Another University Exam From Hell …

The list of fictional questions to university exams have been around for a long time. Such as:

Epistemology: Trace the development of human thought from 3000 BC to today. Compare and contrast with any other kind of thought.

Engineering: You have the disassembled parts of an AK-47 assault rifle in front of you. Also in front of you is an assembly manual, written in Navajo. In 15 minutes, a hungry Bengal tiger will be let into the exam room. Take whatever action you feel is appropriate. Be prepared to justify your decision.

Medicine: You have a scalpel, a clean rag, and a bottle of scotch. Remove your appendix. Do not suture until work is inspected.

Philosophy: Why?

The first three questions are bogus. But as the urban legend has it, the person who scored perfect on the last question answered with “Why not?”, signed his (or her) name to it and handed in his (or her) two-word essay to the examiner and left the room.

Here is another philosphy question, rumored to have been asked, and this is a new one on me:

Philosophy: “If this is a question, then answer it.”

As the legend goes, there was the usual reaction of heads hitting the desks, pages of paper being filled out with their perilous struggles against whether they were actually being asked a question or not. The highest mark in the class went to the one who handed in this 8-word essay: “If this is an answer, then mark it.”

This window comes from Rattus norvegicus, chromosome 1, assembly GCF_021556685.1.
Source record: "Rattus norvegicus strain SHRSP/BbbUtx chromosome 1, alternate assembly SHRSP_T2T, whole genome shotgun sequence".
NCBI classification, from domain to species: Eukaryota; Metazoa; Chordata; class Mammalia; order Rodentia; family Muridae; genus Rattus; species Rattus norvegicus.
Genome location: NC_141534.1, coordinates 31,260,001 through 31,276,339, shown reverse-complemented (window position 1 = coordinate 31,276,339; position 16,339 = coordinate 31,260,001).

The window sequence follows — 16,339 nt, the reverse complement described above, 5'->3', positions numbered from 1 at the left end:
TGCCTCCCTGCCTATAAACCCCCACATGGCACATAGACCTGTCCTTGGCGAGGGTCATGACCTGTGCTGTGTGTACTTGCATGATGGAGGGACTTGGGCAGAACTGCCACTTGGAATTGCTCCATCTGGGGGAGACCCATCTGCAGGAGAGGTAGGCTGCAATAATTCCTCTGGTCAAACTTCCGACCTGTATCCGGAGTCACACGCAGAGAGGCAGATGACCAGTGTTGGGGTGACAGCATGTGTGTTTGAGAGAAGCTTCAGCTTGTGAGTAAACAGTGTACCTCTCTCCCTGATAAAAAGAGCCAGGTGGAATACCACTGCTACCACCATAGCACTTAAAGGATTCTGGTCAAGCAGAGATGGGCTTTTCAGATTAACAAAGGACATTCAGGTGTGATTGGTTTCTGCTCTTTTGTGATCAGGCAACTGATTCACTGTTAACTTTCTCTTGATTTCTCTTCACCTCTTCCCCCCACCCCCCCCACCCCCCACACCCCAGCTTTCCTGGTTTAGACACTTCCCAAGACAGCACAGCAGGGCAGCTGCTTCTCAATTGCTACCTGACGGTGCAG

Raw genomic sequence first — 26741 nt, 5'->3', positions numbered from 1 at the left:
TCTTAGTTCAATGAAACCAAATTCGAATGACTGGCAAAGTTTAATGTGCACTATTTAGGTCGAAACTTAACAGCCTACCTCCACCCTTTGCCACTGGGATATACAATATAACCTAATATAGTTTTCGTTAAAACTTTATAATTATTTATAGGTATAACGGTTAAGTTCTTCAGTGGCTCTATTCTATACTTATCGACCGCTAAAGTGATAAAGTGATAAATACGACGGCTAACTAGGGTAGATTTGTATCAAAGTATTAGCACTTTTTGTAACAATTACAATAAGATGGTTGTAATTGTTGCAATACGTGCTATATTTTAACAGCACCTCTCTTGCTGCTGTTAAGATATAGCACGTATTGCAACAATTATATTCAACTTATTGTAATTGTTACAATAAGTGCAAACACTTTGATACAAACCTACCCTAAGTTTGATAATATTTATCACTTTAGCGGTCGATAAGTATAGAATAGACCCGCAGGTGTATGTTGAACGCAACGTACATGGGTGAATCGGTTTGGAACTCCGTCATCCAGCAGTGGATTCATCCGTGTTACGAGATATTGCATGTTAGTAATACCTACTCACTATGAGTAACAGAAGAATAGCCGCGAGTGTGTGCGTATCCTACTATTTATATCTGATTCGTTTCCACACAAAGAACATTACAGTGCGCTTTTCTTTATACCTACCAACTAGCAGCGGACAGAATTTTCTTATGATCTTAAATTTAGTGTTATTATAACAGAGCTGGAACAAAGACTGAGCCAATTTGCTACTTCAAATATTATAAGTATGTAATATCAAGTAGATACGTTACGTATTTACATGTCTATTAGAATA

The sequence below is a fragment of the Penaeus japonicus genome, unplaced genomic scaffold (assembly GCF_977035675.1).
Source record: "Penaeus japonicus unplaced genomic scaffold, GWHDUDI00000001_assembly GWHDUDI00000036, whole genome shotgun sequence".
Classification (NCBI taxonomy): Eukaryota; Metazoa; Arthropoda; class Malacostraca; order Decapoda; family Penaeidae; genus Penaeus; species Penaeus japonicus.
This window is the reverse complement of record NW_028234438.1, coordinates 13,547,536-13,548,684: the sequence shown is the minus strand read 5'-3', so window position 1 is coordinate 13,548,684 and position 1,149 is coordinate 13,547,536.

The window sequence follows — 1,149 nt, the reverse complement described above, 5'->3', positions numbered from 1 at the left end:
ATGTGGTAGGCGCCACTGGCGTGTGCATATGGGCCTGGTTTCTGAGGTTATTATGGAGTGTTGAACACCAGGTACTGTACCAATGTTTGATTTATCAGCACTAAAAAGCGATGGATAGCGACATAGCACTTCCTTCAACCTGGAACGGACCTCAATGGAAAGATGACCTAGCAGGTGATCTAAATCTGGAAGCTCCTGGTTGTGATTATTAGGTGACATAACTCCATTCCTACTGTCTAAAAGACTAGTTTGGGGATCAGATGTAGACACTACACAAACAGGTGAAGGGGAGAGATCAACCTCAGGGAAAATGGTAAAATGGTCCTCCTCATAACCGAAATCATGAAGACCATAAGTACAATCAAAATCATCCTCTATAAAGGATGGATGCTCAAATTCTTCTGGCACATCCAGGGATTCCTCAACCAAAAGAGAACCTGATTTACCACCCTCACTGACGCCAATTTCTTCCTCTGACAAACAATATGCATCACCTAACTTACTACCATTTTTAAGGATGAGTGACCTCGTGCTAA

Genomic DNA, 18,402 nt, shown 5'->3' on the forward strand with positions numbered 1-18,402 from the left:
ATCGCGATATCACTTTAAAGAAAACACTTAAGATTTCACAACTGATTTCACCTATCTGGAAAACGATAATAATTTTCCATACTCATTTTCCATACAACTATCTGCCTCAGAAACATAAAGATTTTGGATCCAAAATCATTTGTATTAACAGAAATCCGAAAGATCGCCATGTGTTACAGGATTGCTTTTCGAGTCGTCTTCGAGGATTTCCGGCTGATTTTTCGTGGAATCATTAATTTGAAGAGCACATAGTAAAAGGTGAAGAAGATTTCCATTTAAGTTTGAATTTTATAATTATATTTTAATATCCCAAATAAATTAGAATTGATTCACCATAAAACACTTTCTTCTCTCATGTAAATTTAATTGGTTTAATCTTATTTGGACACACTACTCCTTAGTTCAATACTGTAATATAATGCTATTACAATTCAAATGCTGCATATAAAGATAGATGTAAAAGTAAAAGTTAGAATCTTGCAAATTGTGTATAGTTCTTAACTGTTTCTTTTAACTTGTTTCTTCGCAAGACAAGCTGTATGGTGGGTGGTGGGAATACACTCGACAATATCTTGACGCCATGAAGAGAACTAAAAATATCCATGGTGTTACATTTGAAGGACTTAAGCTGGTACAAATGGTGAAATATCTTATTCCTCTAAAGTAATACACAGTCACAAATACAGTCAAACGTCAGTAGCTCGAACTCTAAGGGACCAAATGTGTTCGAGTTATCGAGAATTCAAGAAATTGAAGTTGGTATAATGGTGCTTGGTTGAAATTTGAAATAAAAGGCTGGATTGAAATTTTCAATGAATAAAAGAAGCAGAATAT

I don’t care much for truth

I have no trouble searching deeper and deeper for truths in the worlds of math and science when they are revealed to me. I quite enjoy the experience, and find science and math fascinating areas of study for that reason.

What I mean by the title is that I don’t care for the truth in my personal life. It appears as though that the search for truth “about me”, when I attempted it, was circular and led to me thinking that I, along with the rest of mankind, are deeply flawed, and thinking about that in the effort to always “walk in the ways of truth” seemed to lead to greater hopelessness. Also I quickly found that the world does not care much about “the truth” about me.

What the world cares about is for me to contribute. Maybe explain some things. Teach. I’m good at that. Fulfilling such need in the world must come from a different place. You must believe you are the one to make a contribution. You must believe in something that isn’t true yet: your ability to provide a solution to a need.

And if it came to the choice between the happiness of achievement and the “search for truth” — that is, if I had to choose between truth and feelings of sadness and inadequacy; or to not care for truth and to feel happiness and fulfillment in my ability to contribute to the lives of others out of mere “belief” in myself and feel confident that I can do so, then I am strongly in favour of choosing the latter.